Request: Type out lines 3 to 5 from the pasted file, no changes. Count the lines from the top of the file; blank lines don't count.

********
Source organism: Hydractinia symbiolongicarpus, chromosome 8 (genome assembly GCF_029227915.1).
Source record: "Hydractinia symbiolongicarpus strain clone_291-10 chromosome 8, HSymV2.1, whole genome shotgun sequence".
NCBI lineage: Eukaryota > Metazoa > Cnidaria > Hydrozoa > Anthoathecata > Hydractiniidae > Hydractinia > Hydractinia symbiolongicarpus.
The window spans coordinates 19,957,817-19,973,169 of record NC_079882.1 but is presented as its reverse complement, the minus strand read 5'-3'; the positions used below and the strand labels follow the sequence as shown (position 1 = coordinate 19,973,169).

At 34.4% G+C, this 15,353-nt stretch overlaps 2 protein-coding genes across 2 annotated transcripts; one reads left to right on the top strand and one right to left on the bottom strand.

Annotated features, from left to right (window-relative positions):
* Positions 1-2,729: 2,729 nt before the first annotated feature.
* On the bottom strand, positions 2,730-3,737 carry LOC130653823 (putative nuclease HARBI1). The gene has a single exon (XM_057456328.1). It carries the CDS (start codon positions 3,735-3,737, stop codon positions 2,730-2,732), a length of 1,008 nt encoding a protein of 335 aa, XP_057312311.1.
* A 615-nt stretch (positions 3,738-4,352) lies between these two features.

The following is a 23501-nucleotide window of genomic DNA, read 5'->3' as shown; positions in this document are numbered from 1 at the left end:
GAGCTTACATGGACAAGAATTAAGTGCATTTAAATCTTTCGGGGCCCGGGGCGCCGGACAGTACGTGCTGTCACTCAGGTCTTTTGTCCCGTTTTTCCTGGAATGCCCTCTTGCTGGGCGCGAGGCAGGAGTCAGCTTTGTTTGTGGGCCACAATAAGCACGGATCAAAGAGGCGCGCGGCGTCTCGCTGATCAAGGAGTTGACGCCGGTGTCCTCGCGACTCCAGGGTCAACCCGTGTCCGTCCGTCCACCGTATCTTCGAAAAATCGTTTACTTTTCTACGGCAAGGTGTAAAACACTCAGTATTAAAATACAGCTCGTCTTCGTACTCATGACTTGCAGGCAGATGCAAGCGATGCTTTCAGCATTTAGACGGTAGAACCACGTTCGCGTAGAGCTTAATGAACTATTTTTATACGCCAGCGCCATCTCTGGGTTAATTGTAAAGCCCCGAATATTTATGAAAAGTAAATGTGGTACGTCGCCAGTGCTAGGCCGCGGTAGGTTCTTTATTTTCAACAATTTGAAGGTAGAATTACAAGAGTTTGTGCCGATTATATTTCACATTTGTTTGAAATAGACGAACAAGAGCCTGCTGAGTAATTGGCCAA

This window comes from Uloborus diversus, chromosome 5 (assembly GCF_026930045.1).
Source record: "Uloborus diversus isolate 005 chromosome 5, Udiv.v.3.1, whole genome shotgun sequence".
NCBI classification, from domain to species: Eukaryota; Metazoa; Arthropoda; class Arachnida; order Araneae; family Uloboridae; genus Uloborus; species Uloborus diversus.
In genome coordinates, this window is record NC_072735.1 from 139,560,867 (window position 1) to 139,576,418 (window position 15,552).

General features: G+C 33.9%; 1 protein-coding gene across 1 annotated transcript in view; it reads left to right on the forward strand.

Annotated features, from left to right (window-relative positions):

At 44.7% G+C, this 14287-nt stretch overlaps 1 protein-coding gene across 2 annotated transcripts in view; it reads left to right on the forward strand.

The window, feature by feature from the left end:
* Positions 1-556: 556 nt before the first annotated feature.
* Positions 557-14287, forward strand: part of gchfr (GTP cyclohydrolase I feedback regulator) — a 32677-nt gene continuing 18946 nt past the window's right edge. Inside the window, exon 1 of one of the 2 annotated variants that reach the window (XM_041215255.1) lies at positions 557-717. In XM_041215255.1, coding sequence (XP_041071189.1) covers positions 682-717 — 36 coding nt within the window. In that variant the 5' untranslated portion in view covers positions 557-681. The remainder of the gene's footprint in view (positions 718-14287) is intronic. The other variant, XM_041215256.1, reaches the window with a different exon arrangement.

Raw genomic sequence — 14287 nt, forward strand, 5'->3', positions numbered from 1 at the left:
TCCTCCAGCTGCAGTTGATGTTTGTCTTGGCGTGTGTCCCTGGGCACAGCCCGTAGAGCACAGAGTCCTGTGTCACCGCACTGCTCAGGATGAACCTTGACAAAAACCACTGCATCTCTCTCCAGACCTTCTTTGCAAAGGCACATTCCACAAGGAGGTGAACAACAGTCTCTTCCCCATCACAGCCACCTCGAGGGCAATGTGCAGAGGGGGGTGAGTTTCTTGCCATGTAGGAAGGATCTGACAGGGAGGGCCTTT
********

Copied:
NCBI lineage: Eukaryota > Metazoa > Cnidaria > Hydrozoa > Anthoathecata > Hydractiniidae > Hydractinia > Hydractinia symbiolongicarpus.
The window spans coordinates 19,957,817-19,973,169 of record NC_079882.1 but is presented as its reverse complement, the minus strand read 5'-3'; the positions used below and the strand labels follow the sequence as shown (position 1 = coordinate 19,973,169).

At 34.4% G+C, this 15,353-nt stretch overlaps 2 protein-coding genes across 2 annotated transcripts; one reads left to right on the top strand and one right to left on the bottom strand.